Date: Monday, November 9, 2020
Session Type: Poster Session D
Session Time: 9:00AM-11:00AM
Background/Purpose: From a cross-sectional cohort, we have recently identified a candidate human gut pathobiont, Ruminococcus gnavus (RG) of the Lachnospiraceae family and Blautia genus that was linked to active Lupus nephritis (LN)(1). LN patients often displayed gut blooms of RG, concordant with serum IgG anti-RG antibody responses that appeared intertwined with anti-dsDNA responses implicated in renal pathogenesis. The dynamics of RG representation within SLE microbiota ecosystems have not been investigated. The genomic sequences of few RG strains have been reported, and these vary greatly in genome structure, gene representation and sequence.
Methods: A total of 53 fecal samples from 16 SLE patients and 63 samples from 11 CTL, at 2-12 time-points were studied, and patients were characterized for demographics, and clinical disease activity. High-throughput 16S rRNA amplicon libraries from fecal samples were analyzed using QIIME 2 and DADA2 (1). Hundreds of individual fecal RG colonies from two active LN patients were isolated and subjected to whole genome sequencing (WGS), with phylogenetic assignments in part based on inter-strain average nucleotide identity, multi-locus sequence typing and reference-guided genomic assemblies.
Results: Our analysis confirmed highly conserved patterns of gut community representation in SLE patients that displayed reduced microbiota richness, which was most pronounced in patients with high SLEDAI (p= 0.0023) and LN (p=0.002), confirming earlier reported findings . Beta diversity analysis showed significant heterogeneity in SLE microbiome compared to CTL (p= 0.001). Similarly, RG abundance was greater in patients with high SLEDAI (p= 0.0021) and LN compared to CTL (p= 0.003). Tracking of the dynamic representation of RG at different time points within individual subjects, in CTL and many Lupus patients showed little or no detectable perturbations. Strikingly, in LN patients examined, there was a direct correlation between representation of RG and the SLEDAI score of overall disease activity in 53% of LN patients overtime. WGS analysis of the RG isolated colonies discovered four distinct RG strains with large genomic variations, which differ from previously reported RG strains from other diseases and healthy donors.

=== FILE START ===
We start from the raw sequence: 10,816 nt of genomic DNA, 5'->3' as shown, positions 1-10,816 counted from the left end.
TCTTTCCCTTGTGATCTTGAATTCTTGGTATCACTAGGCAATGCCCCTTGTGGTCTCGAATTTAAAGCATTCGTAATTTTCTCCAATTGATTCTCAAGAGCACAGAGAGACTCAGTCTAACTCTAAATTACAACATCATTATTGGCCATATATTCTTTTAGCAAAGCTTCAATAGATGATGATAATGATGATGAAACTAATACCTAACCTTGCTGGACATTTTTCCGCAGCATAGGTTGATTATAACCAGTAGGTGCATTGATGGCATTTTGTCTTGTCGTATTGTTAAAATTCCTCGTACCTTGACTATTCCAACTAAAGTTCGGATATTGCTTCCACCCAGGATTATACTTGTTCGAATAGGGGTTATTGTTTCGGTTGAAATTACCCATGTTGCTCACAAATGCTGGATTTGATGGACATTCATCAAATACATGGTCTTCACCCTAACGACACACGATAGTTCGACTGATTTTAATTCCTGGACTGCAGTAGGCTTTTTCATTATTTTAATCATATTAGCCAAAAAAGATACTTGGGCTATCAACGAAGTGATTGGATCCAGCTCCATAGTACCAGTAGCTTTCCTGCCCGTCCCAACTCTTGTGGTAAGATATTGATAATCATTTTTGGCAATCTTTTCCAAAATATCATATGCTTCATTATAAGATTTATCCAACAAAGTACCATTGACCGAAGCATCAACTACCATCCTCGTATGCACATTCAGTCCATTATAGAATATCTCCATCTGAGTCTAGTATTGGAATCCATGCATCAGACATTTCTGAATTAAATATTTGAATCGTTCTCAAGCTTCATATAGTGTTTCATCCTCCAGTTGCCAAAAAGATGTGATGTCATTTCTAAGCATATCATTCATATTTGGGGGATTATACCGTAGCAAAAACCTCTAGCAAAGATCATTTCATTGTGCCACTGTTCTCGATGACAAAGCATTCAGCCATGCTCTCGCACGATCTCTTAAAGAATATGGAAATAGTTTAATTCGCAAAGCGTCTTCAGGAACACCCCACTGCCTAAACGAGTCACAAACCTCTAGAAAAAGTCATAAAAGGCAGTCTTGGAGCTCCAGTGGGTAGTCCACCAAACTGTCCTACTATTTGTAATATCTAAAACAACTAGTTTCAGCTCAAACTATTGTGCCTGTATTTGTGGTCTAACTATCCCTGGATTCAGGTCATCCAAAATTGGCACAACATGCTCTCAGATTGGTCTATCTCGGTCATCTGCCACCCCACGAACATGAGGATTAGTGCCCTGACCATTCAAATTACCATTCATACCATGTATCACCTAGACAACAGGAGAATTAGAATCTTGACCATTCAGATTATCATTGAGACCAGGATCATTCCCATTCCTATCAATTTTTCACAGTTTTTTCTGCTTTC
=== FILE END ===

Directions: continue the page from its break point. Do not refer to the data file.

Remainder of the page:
Conclusion: Our findings suggest that intestinal blooms of the RG candidate pathobiont correlate with serious increases in Lupus disease activity, and especially LN. In pilot studies we have isolated and characterized the genomes of the first RG strains from active SLE patients. Our findings suggest that both dynamic representation and colonization by specific RG strains identified by their genomic composition, may have implications for the host-pathobiont relationship and the immune activation that is integral to Lupus pathogenesis.
To cite this abstract in AMA style:Azzouz D, Chen Z, Li Z, Izmirly P, Deng J, Fenyo D, Buyon J, Alekseyenko A, Silverman G. Dynamic Changes in Microbiota Representation of a Gut Pathobiont and Clinical Disease Activity in Patients with Lupus Nephritis [abstract]. Arthritis Rheumatol. 2020; 72 (suppl 10). https://acrabstracts.org/abstract/dynamic-changes-in-microbiota-representation-of-a-gut-pathobiont-and-clinical-disease-activity-in-patients-with-lupus-nephritis/. Accessed November 28, 2020.
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